Carnival Glass

Carnival Glass

curated by Archie Franks

Lewis Betts, Freya Douglas-Morris, Grant Foster, Brian Griffiths, Lydia Hardwick, Archie Franks, Lana Locke

PV: 4 Dec 15 | 6 – 10 pm

5 -18 Dec 15 | 11 Jan – 23 Jan 16

Archie Franks, participant as well as organiser of this exhibition, is apparently relaxed in the way he deals with material and subject. He suggests that all the work in ‘Carnival Glass’ displays a ‘liberal attitude towards the use of historical and art historical periods’. Franks is not suggesting the relationship between these works betrays some internal logic, however, yet it is true that the work carries an open, yet particular, range of reference, approach and result. Any mixed show can have a truly touching way of seeming to speak, material can seem to have so much in common. But what happened to that simplistic notion, so long ago, that there was a sense of line-up, an equality between image and reference? How do you position your self in terms of now, and before?

Really what the artists have in common is a generous construction and a proliferation of images. The experience of the work makes, perhaps, a luxurious experience, where the situation or place is given and we participate within that anticipation. They are not long out of art school, with the notable exception of Brian Griffiths whose concurrent exhibition at Baltic in Gateshead is a range of suggestion, place, and feelings presented in a clear and unconfusing manner. His work is not explicitly referring to the past as much as bringing material together that creates a collective mass of associative value, an over-all, all-over effect. As an artist who does not set out for perversity Griffiths manages to draw the curious, surreal, strange, known and unknown out of a regular heart beat of observation.
Archie Franks builds up paint for a foreshortened vision of still life with fruit and fish. Still life, already a non-subject, shows an artist wanting to inhabit the central point between observation and knowledge, to explore the way in which paint can both define and create with its own physicality. Franks is interested in the ‘carnivalesque’ and his work shows a relation to post-impressionist classicism, the Italian Guttusso, for instance; someone already there within the history of the medium rather than outside and dipping back in. Lana Locke uses a range of material that is at once charming, off putting, reliable and disposable. Locke brings elements into an almost virtuoso vision to make a sense of place. A pumpkin on a pole, elements on the floor, the work creates a virtual room of relativity.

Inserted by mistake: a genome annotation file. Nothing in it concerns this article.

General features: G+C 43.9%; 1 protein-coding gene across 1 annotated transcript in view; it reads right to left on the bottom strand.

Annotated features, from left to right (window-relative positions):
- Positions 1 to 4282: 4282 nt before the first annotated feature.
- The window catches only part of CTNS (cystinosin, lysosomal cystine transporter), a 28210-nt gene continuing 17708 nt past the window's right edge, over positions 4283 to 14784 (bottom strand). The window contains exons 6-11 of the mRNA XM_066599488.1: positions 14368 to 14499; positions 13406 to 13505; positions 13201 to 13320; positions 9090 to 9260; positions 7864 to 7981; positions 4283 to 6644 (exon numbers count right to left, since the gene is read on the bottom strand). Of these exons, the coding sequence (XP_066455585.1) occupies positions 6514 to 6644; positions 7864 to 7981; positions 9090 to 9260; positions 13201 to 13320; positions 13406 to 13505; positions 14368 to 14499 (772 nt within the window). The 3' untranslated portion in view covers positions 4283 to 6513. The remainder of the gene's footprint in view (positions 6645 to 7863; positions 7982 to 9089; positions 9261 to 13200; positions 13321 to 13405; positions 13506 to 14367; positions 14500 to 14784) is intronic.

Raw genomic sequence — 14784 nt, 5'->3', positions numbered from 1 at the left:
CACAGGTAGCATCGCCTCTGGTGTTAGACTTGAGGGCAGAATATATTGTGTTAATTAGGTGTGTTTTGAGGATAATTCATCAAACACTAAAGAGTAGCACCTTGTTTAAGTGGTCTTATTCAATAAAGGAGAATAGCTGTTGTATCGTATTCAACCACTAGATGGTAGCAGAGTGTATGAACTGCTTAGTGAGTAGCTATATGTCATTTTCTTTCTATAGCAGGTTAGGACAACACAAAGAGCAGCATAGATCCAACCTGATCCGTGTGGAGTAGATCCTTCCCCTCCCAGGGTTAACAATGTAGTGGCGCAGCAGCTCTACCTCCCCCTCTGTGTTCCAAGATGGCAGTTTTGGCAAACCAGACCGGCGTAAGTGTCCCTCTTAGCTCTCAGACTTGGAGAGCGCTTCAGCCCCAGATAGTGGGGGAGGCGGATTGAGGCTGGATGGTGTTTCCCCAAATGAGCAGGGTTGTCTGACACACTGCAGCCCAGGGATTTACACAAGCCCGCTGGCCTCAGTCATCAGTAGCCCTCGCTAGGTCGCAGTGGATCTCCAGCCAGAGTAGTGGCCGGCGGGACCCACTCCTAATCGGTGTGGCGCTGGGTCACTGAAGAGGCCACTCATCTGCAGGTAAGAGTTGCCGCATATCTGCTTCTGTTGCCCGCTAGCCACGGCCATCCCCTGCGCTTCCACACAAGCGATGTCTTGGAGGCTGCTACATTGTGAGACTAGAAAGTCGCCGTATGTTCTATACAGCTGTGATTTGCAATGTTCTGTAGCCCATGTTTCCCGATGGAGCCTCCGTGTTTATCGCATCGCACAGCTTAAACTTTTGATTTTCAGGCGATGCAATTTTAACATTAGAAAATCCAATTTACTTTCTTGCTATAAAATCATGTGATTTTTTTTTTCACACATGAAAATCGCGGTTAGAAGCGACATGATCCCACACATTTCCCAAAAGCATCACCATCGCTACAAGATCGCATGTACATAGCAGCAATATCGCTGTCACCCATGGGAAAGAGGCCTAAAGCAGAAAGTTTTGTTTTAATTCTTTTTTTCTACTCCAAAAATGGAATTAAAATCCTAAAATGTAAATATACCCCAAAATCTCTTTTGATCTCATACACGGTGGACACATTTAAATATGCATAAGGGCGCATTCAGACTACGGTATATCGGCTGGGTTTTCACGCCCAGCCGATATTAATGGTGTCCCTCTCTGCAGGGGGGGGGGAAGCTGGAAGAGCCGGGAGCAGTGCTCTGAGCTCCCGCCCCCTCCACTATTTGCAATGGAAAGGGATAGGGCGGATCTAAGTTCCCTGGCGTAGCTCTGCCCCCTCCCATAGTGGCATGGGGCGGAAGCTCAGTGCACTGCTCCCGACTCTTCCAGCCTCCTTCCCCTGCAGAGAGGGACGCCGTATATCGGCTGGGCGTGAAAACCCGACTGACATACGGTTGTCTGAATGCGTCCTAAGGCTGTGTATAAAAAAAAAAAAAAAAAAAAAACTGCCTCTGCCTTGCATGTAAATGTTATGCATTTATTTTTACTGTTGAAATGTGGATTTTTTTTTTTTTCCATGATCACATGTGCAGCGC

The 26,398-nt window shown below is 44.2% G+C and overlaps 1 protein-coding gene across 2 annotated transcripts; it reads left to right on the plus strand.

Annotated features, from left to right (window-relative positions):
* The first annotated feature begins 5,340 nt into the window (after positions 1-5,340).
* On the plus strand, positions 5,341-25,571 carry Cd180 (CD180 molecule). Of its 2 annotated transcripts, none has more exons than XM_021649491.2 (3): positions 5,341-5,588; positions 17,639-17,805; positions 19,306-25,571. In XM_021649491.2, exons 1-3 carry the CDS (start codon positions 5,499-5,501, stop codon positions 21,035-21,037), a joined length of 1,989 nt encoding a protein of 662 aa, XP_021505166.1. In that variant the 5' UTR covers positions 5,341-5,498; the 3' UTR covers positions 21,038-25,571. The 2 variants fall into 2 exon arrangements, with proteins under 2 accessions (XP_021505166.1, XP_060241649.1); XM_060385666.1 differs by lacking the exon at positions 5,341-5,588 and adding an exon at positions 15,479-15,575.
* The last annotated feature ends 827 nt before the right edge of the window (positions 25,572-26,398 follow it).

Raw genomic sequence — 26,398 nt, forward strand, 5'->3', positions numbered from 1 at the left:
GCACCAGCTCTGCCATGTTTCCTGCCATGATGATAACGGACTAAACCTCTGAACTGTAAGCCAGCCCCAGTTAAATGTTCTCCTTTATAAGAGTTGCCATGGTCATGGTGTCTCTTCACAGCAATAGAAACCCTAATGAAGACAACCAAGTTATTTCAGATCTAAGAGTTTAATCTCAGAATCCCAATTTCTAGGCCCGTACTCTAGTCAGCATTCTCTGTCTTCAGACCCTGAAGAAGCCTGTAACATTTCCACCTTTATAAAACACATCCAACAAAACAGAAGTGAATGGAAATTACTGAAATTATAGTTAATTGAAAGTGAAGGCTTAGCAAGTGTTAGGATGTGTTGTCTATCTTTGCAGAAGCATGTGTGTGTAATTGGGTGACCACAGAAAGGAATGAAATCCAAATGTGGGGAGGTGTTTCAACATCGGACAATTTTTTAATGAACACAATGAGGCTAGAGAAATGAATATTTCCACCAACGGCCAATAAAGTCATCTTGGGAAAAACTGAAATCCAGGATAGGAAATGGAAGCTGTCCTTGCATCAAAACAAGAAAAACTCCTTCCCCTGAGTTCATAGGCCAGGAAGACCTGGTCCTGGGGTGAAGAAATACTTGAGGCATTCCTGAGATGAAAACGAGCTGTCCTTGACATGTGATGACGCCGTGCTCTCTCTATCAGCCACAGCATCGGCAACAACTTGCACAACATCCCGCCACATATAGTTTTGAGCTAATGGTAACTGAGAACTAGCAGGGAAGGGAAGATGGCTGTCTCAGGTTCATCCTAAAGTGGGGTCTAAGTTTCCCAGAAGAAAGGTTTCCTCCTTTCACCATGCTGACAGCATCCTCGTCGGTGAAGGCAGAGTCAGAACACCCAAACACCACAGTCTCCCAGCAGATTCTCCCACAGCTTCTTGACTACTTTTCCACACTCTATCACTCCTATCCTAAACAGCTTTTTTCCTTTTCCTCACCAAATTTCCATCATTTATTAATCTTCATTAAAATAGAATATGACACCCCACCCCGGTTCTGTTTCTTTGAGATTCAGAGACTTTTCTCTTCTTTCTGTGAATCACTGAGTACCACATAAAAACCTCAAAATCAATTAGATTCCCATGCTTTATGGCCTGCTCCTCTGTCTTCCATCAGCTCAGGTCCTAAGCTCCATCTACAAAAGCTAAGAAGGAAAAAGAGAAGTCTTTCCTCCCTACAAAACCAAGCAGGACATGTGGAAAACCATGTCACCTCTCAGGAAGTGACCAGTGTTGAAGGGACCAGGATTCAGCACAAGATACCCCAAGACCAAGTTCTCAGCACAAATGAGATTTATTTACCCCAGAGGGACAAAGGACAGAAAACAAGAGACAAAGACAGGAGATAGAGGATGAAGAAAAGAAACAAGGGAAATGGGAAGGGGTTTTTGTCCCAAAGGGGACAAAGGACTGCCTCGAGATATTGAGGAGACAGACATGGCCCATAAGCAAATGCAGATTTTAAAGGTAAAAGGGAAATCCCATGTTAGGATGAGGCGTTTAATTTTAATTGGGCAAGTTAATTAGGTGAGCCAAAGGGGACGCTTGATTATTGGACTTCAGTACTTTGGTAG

Freya Douglas-Morris makes something happen by painting a place or space, setting figures in, drawing up and drawing in, with a perfunctory touch that still manages to situate a progression of incongruous figures, through a tenuous but plausible space. Grant Foster uses wash, sweep and sweet colour to be there too with pictorial language; where the eradication of paint from the surface allows anger to somehow seep through the making; with children, dirt, and even loneliness drawing a sense of hope out of nostalgia. Foster allows a trigger mechanism of understanding, a statement of intention in painting just, a sweet version of Lewis Betts’ back to front banners. Betts works on the floor with the expectation of a graphic understanding. A sign, a banner, the drawing will look slight, untrammelled , even un ‘hung up’. Instead the banner, or statement, however loose, lends itself to a signposting of expectation and experience. The sign becomes a contemporary object in the now less political manner of an iconic poster from Paris 1968.

Lydia Hardwick’s ceramics appear clear in their role. Painted, with a range of possibility, the stroke of brush and dots on the surface, to make a souvenir or totem that denotes a simplistic currency.

Maybe fear of excess, a sort of moralism did stalk the corridors of art school and creep into minds in the huge gap between then and now. The resultant fear of a public display of affection, of theatrical showing off, has evaporated. Material in itself always carries association, as Griffiths illustrates, and the combination of construction and association is true to all this work. Most of the artists in this exhibition have recently been selected for New Contemporaries, the highly competitive annual send in exhibition, Griffiths was an exhibitor and selector some time ago. The work has had to stand out each time in order to claim its own space.

Written by Sacha Craddock for Block 336

© Sacha Craddock